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Why Your DWP Bill Could Go Up $4.75 A Month

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The Los Angeles Department of Water and Power is looking to hike their rates over the next five years, claiming that the extra money will go towards much-needed repairs.

The rate increase would first have to be approved by L.A. City Council, DWP commissioners and Mayor Eric Garcetti, but could go into effect as soon as January of 2016, the L.A. Times reports. Consumers would see their combined water and power bill jump up 2.4 to 5.4 percent annually, depending on how much they use.

The DWP already uses two different pricing tiers, and this new plan would make it four—basic, efficient, high use and excessive, according to KPCC. Most people would likely see a hike of 3.4 percent, which comes out to $4.75 a month. Small businesses are expected to see an combined increase of 3.5 percent, while larger businesses will see a 4.5 percent increase for electricity and a 2.5 percent increase for power.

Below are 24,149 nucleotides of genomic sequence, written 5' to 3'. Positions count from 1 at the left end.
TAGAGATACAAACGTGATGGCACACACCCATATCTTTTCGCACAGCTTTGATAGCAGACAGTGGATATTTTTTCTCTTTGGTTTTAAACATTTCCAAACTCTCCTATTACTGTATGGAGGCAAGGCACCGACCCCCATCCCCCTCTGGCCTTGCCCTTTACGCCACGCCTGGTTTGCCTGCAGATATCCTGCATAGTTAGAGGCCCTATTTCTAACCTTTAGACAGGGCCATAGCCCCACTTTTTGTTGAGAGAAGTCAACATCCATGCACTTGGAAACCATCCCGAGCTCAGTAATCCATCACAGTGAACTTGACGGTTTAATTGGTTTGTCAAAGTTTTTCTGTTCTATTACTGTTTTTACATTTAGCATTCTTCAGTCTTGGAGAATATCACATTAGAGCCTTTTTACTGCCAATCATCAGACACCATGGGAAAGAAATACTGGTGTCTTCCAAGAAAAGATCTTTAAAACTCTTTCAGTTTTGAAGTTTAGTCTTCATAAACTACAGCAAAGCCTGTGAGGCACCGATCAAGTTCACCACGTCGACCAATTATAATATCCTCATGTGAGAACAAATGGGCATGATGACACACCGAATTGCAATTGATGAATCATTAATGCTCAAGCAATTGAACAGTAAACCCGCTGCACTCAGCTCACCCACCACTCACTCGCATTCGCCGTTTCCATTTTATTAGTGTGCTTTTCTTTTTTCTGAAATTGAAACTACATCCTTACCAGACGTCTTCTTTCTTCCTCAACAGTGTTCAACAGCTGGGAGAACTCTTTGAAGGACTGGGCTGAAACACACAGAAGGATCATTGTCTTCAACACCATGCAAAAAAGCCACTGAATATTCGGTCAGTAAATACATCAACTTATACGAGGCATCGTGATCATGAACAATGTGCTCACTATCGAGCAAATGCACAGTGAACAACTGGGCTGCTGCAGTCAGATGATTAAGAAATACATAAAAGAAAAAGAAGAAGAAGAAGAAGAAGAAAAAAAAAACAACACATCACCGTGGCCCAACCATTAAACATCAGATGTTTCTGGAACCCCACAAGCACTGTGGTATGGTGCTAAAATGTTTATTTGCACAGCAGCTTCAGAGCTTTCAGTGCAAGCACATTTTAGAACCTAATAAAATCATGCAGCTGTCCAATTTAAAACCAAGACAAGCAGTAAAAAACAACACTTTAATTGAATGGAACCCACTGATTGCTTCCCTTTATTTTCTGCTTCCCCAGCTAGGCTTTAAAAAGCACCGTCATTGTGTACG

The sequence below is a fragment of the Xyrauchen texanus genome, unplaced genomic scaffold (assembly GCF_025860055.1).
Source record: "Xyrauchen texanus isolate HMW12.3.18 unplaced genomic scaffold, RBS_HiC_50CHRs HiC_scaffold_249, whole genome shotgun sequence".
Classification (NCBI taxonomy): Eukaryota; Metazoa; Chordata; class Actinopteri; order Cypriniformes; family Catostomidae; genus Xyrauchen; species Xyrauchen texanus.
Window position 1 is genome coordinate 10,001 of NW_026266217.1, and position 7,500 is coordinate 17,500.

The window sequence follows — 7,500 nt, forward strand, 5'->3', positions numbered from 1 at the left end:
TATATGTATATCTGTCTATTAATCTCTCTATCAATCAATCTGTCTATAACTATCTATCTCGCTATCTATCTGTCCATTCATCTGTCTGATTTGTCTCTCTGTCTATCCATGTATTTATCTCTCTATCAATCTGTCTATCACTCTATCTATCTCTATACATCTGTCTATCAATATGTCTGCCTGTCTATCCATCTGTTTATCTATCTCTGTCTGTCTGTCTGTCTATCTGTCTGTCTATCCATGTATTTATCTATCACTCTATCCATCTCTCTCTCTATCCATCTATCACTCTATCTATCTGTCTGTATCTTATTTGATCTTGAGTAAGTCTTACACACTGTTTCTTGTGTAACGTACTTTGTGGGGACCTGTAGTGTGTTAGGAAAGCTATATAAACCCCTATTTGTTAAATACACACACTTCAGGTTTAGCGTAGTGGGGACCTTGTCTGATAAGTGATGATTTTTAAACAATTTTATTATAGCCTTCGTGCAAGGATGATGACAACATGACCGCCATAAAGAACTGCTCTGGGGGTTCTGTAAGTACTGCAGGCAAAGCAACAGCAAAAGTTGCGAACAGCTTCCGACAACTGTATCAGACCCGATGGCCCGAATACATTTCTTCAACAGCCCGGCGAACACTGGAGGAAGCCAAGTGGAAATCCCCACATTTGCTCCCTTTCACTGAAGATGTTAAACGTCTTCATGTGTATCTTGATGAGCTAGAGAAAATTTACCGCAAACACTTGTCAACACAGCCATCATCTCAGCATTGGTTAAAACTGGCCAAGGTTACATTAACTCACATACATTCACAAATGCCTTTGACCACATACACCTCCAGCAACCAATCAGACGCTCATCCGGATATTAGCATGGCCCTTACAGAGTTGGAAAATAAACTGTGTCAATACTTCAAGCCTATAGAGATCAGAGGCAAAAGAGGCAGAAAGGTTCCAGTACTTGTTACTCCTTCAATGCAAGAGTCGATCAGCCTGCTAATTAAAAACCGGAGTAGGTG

The rate increase would result in $1.3 billion, and of that, DWP says $230 million would be spent on making water system improvements and $900 million would go towards power-related projects. The improvements would include upgrading water mains, fixing and replacing leaky pipes and power poles, and other repairs. Currently, leaky pipes account for 5 percent of water loss. This would hopefully prevent pipes from bursting, like that time last year when a water main broke and flooded UCLA. (Or this time, or this one.)

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The DWP says this additional $1.3 billion would then enable the agency to borrow an extra $17 billion, which they would use to increase the system's water supply so that less water would have to be bought and imported. They also want to rebuild power plants so that they wouldn't need to be cooled with ocean water anymore.

Garcetti said he will support the plan if it will encourage people to use less water, helps with maintaining infrastructure and "keeps the DWP more affordable than our neighbor utilities." He says, "The proposed rate increase does all three."

However, the average consumer might not be likely to trust DWP with even more of their money, given that DWP has had a few scandals when it comes to money management, lately. DWP head Marcie Edwards admitted that when it comes to regaining public trust, "there is still a long way to go." They're trying to coax us consumers into embracing the hike with this website.